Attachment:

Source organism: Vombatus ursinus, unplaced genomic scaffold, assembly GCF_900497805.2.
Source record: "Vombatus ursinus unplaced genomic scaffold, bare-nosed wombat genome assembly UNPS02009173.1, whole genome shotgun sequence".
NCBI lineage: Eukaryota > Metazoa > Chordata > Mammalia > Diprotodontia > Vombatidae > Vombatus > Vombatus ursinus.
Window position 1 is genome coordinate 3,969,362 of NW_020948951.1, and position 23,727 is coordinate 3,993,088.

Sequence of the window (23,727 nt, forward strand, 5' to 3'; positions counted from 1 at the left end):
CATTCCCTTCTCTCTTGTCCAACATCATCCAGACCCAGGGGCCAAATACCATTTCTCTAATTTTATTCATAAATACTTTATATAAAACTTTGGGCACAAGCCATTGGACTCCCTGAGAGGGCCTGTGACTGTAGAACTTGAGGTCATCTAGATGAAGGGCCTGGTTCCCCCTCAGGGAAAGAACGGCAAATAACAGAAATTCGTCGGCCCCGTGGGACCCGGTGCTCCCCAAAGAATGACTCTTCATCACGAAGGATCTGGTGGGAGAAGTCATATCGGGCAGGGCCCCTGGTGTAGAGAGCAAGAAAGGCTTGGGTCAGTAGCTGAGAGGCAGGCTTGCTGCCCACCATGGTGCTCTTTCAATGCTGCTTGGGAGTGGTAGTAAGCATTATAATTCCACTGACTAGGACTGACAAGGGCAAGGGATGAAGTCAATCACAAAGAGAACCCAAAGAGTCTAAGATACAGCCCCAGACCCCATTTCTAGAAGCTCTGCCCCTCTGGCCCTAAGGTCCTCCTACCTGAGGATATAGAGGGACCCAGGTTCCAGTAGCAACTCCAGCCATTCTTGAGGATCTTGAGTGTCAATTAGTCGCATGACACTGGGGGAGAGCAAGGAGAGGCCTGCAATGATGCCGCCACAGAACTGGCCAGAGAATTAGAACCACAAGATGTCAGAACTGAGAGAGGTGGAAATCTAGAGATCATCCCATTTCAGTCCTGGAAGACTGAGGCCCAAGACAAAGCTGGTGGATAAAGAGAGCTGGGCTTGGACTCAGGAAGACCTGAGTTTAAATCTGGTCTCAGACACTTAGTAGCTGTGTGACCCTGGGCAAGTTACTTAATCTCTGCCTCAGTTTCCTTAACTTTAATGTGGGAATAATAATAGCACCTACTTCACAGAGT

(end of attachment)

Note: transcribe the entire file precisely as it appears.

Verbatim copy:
Source organism: Vombatus ursinus, unplaced genomic scaffold, assembly GCF_900497805.2.
Source record: "Vombatus ursinus unplaced genomic scaffold, bare-nosed wombat genome assembly UNPS02009173.1, whole genome shotgun sequence".
NCBI lineage: Eukaryota > Metazoa > Chordata > Mammalia > Diprotodontia > Vombatidae > Vombatus > Vombatus ursinus.
Window position 1 is genome coordinate 3,969,362 of NW_020948951.1, and position 23,727 is coordinate 3,993,088.

Sequence of the window (23,727 nt, forward strand, 5' to 3'; positions counted from 1 at the left end):
CATTCCCTTCTCTCTTGTCCAACATCATCCAGACCCAGGGGCCAAATACCATTTCTCTAATTTTATTCATAAATACTTTATATAAAACTTTGGGCACAAGCCATTGGACTCCCTGAGAGGGCCTGTGACTGTAGAACTTGAGGTCATCTAGATGAAGGGCCTGGTTCCCCCTCAGGGAAAGAACGGCAAATAACAGAAATTCGTCGGCCCCGTGGGACCCGGTGCTCCCCAAAGAATGACTCTTCATCACGAAGGATCTGGTGGGAGAAGTCATATCGGGCAGGGCCCCTGGTGTAGAGAGCAAGAAAGGCTTGGGTCAGTAGCTGAGAGGCAGGCTTGCTGCCCACCATGGTGCTCTTTCAATGCTGCTTGGGAGTGGTAGTAAGCATTATAATTCCACTGACTAGGACTGACAAGGGCAAGGGATGAAGTCAATCACAAAGAGAACCCAAAGAGTCTAAGATACAGCCCCAGACCCCATTTCTAGAAGCTCTGCCCCTCTGGCCCTAAGGTCCTCCTACCTGAGGATATAGAGGGACCCAGGTTCCAGTAGCAACTCCAGCCATTCTTGAGGATCTTGAGTGTCAATTAGTCGCATGACACTGGGGGAGAGCAAGGAGAGGCCTGCAATGATGCCGCCACAGAACTGGCCAGAGAATTAGAACCACAAGATGTCAGAACTGAGAGAGGTGGAAATCTAGAGATCATCCCATTTCAGTCCTGGAAGACTGAGGCCCAAGACAAAGCTGGTGGATAAAGAGAGCTGGGCTTGGACTCAGGAAGACCTGAGTTTAAATCTGGTCTCAGACACTTAGTAGCTGTGTGACCCTGGGCAAGTTACTTAATCTCTGCCTCAGTTTCCTTAACTTTAATGTGGGAATAATAATAGCACCTACTTCACAGAGT